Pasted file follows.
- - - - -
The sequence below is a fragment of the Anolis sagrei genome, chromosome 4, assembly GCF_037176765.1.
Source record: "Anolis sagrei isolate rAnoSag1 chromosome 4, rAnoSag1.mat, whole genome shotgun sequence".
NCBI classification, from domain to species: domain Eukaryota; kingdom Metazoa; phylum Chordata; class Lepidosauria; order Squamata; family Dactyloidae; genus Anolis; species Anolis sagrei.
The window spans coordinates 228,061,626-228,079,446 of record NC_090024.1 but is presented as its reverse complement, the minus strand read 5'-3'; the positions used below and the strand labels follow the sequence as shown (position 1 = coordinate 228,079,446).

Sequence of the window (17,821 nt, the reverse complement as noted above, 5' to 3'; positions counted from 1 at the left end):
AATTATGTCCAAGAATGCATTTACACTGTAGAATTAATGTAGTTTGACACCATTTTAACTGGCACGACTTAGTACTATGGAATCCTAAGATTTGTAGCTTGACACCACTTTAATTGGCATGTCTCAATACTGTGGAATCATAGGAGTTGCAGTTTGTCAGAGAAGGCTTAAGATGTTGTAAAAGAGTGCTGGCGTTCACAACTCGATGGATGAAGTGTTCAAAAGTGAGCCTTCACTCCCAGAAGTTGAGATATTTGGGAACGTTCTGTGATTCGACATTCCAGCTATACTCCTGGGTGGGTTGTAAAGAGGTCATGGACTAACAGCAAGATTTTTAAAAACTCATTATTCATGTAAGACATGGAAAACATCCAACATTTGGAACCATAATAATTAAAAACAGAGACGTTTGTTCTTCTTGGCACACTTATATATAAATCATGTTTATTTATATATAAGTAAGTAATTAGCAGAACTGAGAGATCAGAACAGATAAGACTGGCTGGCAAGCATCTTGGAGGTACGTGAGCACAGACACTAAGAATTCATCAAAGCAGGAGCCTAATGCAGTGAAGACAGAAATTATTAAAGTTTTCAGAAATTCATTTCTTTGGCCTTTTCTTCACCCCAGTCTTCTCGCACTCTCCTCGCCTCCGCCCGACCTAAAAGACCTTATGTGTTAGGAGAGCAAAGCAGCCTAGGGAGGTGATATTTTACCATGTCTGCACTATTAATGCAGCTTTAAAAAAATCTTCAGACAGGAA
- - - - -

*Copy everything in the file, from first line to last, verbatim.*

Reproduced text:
The sequence below is a fragment of the Anolis sagrei genome, chromosome 4, assembly GCF_037176765.1.
Source record: "Anolis sagrei isolate rAnoSag1 chromosome 4, rAnoSag1.mat, whole genome shotgun sequence".
NCBI classification, from domain to species: domain Eukaryota; kingdom Metazoa; phylum Chordata; class Lepidosauria; order Squamata; family Dactyloidae; genus Anolis; species Anolis sagrei.
The window spans coordinates 228,061,626-228,079,446 of record NC_090024.1 but is presented as its reverse complement, the minus strand read 5'-3'; the positions used below and the strand labels follow the sequence as shown (position 1 = coordinate 228,079,446).

Sequence of the window (17,821 nt, the reverse complement as noted above, 5' to 3'; positions counted from 1 at the left end):
AATTATGTCCAAGAATGCATTTACACTGTAGAATTAATGTAGTTTGACACCATTTTAACTGGCACGACTTAGTACTATGGAATCCTAAGATTTGTAGCTTGACACCACTTTAATTGGCATGTCTCAATACTGTGGAATCATAGGAGTTGCAGTTTGTCAGAGAAGGCTTAAGATGTTGTAAAAGAGTGCTGGCGTTCACAACTCGATGGATGAAGTGTTCAAAAGTGAGCCTTCACTCCCAGAAGTTGAGATATTTGGGAACGTTCTGTGATTCGACATTCCAGCTATACTCCTGGGTGGGTTGTAAAGAGGTCATGGACTAACAGCAAGATTTTTAAAAACTCATTATTCATGTAAGACATGGAAAACATCCAACATTTGGAACCATAATAATTAAAAACAGAGACGTTTGTTCTTCTTGGCACACTTATATATAAATCATGTTTATTTATATATAAGTAAGTAATTAGCAGAACTGAGAGATCAGAACAGATAAGACTGGCTGGCAAGCATCTTGGAGGTACGTGAGCACAGACACTAAGAATTCATCAAAGCAGGAGCCTAATGCAGTGAAGACAGAAATTATTAAAGTTTTCAGAAATTCATTTCTTTGGCCTTTTCTTCACCCCAGTCTTCTCGCACTCTCCTCGCCTCCGCCCGACCTAAAAGACCTTATGTGTTAGGAGAGCAAAGCAGCCTAGGGAGGTGATATTTTACCATGTCTGCACTATTAATGCAGCTTTAAAAAAATCTTCAGACAGGAA